(a) Estimated mean viral evolutionary rate for each subject in the three groups (HCV untreated, HCV treated, and HIV). (b) Estimated coefficient of variation (COV) of the relaxed molecular clock, for each subject. Filled circles indicate estimates obtained under a molecular clock with a log-normal distribution of among-branch rates. Open circles indicate estimates obtained under a molecular clock with a skew-normal rate distribution of among-branch rates. The 95% highest posterior density (HPD) intervals for each estimate are indicated by vertical error bars.
To explore why rates of molecular evolution are lower in the HCV treated group than in the untreated group (Fig 2A) we used a partition model to estimate rates of evolution for first and second codon positions (1+2cp) and third codon positions (3cp; Fig 3). These rates contain information about the action of positive and negative selection because the majority of mutations at 1+2cp and 3cp sites are, respectively, non-synonymous and synonymous. This approach is a good proxy for dN/dS values estimated with codon substitutional models, which for large temporally sampled datasets can be difficult to obtain due to slow MCMC convergence. However, we note that, unlike dN/dS ratios, the ratio of codon position rates cannot be used to formally test for positive selection (Table 1).
Evolutionary rates for the two codon partitions (1+2 cp and 3cp) were estimated separately for each subject. Black squares indicate the mean evolutionary rate for 1+2cp sites, and white squares indicate the mean evolutionary rate for 3cp sites. The 95% HPD intervals for each estimate are indicated by vertical error bars.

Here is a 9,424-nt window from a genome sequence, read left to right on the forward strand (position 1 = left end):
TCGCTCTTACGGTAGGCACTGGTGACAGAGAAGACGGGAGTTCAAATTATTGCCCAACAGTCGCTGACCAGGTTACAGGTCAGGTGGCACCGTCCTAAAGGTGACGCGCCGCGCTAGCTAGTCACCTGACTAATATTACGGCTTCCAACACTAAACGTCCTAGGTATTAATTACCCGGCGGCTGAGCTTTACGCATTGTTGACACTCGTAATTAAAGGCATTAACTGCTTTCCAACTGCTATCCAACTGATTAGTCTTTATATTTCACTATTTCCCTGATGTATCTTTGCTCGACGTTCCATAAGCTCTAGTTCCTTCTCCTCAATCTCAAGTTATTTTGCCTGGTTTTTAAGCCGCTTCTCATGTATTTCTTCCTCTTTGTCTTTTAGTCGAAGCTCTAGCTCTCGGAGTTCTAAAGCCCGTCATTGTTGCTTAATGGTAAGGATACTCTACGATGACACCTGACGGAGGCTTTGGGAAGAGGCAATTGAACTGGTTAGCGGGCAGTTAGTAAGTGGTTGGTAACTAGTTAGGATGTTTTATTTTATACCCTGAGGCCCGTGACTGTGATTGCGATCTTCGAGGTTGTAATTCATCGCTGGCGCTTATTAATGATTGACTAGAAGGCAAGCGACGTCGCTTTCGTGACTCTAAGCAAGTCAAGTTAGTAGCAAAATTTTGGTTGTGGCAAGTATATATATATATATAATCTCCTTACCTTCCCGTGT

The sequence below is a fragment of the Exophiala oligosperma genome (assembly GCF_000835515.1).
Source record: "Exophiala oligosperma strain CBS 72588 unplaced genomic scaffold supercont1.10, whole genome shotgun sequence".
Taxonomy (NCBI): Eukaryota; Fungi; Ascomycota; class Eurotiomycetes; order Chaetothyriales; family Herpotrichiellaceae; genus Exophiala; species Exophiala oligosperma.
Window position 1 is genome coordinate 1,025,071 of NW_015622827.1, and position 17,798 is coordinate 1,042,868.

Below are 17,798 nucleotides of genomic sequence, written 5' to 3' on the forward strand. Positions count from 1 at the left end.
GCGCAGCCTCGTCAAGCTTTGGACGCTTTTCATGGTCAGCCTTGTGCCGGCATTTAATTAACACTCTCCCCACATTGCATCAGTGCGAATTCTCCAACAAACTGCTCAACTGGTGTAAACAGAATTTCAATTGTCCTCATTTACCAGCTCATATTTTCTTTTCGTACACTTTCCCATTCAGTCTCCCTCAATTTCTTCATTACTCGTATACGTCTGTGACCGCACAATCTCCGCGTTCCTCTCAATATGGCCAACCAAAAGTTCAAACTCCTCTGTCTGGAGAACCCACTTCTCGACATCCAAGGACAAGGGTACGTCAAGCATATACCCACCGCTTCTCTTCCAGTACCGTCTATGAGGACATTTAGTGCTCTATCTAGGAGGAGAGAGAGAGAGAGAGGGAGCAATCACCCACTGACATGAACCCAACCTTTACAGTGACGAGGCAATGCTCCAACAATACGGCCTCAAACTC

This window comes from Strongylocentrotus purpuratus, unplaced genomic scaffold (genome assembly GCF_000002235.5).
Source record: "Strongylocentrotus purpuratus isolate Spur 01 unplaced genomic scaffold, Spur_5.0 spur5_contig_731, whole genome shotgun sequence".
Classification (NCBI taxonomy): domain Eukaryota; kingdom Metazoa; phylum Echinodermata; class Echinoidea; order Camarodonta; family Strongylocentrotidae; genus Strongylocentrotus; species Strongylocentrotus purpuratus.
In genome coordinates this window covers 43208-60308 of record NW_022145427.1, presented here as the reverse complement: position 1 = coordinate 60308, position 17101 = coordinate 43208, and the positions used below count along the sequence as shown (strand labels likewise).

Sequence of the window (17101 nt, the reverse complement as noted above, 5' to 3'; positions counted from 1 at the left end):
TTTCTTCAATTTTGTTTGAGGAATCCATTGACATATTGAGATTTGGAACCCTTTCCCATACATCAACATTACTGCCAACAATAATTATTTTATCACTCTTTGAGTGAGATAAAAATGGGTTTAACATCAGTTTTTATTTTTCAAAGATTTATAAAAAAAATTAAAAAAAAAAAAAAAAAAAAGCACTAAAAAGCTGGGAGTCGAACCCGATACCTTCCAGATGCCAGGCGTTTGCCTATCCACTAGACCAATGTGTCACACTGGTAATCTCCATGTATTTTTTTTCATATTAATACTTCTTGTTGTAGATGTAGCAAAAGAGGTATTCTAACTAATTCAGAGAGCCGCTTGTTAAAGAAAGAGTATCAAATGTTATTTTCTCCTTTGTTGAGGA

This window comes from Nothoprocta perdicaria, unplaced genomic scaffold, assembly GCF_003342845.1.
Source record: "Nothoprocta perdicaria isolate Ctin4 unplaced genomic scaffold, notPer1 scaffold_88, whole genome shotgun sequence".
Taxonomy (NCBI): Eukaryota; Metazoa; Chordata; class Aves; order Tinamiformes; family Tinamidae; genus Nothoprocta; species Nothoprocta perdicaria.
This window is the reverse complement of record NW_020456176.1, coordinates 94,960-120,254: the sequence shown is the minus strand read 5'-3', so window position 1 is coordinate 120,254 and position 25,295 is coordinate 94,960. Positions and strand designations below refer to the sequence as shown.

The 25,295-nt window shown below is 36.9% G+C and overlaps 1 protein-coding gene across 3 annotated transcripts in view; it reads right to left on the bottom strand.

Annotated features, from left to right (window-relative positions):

Amongst HCV subjects, 3cp rates (open squares) are largely similar between the treated group and untreated group, whereas the 1+2cp rates (filled squares) are lower in HCV subjects that have received treatment (Mann-Whitney U test, p <0.01; Fig 3). Thus the reduced overall rate of virus evolution (Fig 2A) in the HCV treated group appears to be caused by reduced evolution at 1+2cp sites (Fig 3), suggesting that drug-therapy has reduced the ability of the viral population to undergo adaptive fixation (Table 1), but has not significantly reduced the fixation of 3cp changes that are likely to be selectively neutral (see also S4 Fig). In contrast to HCV, seven of the HIV-1 subjects had a higher estimated evolutionary rate at 1+2cp sites than at 3cp sites (Table 1 and Fig 3), indicating greater positive selection and/or less negative selection on the HIV-1 sequences. Many previous studies have demonstrated adaptation of the HIV-1 env gene during infection due to positive selection (e.g. [39, 44, 45]). For HIV-1 subjects, both the 1+2cp and 3cp rates are correlated with total evolutionary rate, whereas for HCV subjects, only the 1+2cp rate exhibits such a correlation (S4 Fig).
Phylogenetic structure and population genetic diversity